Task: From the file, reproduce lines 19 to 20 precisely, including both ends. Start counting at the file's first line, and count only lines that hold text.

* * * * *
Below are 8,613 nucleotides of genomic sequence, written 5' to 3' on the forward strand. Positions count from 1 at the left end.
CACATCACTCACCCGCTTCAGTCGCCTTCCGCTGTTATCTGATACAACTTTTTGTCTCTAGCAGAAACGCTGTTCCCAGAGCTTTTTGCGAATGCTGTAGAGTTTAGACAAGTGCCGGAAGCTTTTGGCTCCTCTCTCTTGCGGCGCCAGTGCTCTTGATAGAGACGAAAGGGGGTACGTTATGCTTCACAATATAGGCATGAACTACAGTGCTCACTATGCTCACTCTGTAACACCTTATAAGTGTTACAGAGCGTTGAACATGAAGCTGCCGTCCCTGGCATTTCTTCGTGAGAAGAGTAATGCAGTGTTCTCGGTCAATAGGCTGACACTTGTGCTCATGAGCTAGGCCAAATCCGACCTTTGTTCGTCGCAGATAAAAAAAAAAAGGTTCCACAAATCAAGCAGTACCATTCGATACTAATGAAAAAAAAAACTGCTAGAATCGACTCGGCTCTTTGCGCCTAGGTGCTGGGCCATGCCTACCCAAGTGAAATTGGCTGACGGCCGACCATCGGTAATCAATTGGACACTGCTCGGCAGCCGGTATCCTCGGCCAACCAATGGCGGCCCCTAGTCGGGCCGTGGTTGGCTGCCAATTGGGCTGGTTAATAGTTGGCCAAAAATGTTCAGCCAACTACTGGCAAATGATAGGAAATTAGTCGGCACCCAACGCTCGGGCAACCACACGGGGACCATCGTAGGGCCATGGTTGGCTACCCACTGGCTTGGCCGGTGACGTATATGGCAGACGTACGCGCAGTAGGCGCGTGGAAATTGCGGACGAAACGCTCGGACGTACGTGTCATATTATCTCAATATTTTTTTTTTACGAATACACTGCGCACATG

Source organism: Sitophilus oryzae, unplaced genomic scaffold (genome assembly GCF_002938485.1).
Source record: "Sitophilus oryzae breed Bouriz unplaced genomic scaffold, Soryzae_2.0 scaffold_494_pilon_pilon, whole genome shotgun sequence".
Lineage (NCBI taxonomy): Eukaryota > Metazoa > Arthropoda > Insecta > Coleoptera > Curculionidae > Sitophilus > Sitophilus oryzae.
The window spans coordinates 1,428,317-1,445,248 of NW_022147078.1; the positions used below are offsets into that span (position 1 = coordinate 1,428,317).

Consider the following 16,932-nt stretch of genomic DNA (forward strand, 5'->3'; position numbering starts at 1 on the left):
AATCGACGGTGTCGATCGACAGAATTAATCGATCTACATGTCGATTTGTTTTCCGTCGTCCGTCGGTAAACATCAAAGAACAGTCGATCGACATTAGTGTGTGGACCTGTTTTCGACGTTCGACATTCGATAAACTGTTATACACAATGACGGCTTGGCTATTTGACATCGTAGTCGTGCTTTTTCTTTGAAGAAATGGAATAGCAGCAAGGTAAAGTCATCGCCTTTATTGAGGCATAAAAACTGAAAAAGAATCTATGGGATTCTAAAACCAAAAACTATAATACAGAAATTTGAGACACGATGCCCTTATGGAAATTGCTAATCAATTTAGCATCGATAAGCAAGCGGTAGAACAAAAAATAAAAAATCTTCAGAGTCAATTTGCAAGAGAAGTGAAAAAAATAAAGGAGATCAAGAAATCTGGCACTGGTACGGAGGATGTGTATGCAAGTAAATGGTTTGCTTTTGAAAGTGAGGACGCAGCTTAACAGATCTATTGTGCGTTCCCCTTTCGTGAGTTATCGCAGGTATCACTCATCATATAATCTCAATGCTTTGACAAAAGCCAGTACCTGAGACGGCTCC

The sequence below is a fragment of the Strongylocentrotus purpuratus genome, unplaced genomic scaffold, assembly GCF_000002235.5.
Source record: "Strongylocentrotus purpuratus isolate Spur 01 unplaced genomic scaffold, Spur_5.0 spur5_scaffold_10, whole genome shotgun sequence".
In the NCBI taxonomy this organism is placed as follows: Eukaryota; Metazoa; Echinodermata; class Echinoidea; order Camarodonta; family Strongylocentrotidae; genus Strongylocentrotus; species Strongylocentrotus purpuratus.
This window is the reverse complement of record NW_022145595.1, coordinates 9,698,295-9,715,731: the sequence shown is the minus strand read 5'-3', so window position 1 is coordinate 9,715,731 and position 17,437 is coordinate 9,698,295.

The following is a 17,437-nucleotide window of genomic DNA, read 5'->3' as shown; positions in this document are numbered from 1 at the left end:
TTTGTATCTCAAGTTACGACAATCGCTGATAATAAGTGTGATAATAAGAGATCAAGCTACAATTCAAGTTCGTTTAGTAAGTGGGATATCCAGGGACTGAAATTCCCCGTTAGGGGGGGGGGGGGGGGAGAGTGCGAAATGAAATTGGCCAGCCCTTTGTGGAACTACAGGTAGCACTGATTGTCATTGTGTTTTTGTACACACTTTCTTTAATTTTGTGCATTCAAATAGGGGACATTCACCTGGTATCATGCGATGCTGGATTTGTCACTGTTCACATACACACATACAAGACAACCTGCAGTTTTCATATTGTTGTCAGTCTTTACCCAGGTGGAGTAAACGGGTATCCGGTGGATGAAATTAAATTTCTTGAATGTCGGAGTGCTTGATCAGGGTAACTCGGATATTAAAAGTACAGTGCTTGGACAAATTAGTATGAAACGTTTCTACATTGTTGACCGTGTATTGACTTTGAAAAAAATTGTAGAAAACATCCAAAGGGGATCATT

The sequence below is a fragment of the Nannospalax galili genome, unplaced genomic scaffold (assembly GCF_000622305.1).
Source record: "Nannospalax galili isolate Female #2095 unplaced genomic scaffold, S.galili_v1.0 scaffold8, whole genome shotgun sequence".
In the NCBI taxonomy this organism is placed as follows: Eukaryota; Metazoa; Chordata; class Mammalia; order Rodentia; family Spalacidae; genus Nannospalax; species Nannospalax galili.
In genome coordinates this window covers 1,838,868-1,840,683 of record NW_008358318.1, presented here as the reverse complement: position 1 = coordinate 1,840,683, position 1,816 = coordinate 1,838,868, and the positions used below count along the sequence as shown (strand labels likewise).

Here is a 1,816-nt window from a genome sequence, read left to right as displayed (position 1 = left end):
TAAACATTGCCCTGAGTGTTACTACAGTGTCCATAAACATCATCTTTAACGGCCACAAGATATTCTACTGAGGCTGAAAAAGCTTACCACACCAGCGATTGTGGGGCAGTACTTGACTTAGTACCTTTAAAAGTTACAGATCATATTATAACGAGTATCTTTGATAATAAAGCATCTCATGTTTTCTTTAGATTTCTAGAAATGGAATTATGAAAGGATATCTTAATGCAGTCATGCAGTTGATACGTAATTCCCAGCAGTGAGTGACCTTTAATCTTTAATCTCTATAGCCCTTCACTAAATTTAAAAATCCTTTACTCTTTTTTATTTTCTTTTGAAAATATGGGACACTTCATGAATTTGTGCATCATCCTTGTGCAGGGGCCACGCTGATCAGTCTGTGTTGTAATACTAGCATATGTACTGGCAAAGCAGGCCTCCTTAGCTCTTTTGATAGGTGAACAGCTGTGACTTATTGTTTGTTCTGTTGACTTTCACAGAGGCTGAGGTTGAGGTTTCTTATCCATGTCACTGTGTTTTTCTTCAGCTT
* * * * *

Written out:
Here is a 1,816-nt window from a genome sequence, read left to right as displayed (position 1 = left end):
TAAACATTGCCCTGAGTGTTACTACAGTGTCCATAAACATCATCTTTAACGGCCACAAGATATTCTACTGAGGCTGAAAAAGCTTACCACACCAGCGATTGTGGGGCAGTACTTGACTTAGTACCTTTAAAAGTTACAGATCATATTATAACGAGTATCTTTGATAATAAAGCATCTCATGTTTTCTTTAGATTTCTAGAAATGGAATTATGAAAGGATATCTTAATGCAGTCATGCAGTTGATACGTAATTCCCAGCAGTGAGTGACCTTTAATCTTTAATCTCTATAGCCCTTCACTAAATTTAAAAATCCTTTACTCTTTTTTATTTTCTTTTGAAAATATGGGACACTTCATGAATTTGTGCATCATCCTTGTGCAGGGGCCACGCTGATCAGTCTGTGTTGTAATACTAGCATATGTACTGGCAAAGCAGGCCTCCTTAGCTCTTTTGATAGGTGAACAGCTGTGACTTATTGTTTGTTCTGTTGACTTTCACAGAGGCTGAGGTTGAGGTTTCTTATCCATGTCACTGTGTTTTTCTTCAGCTT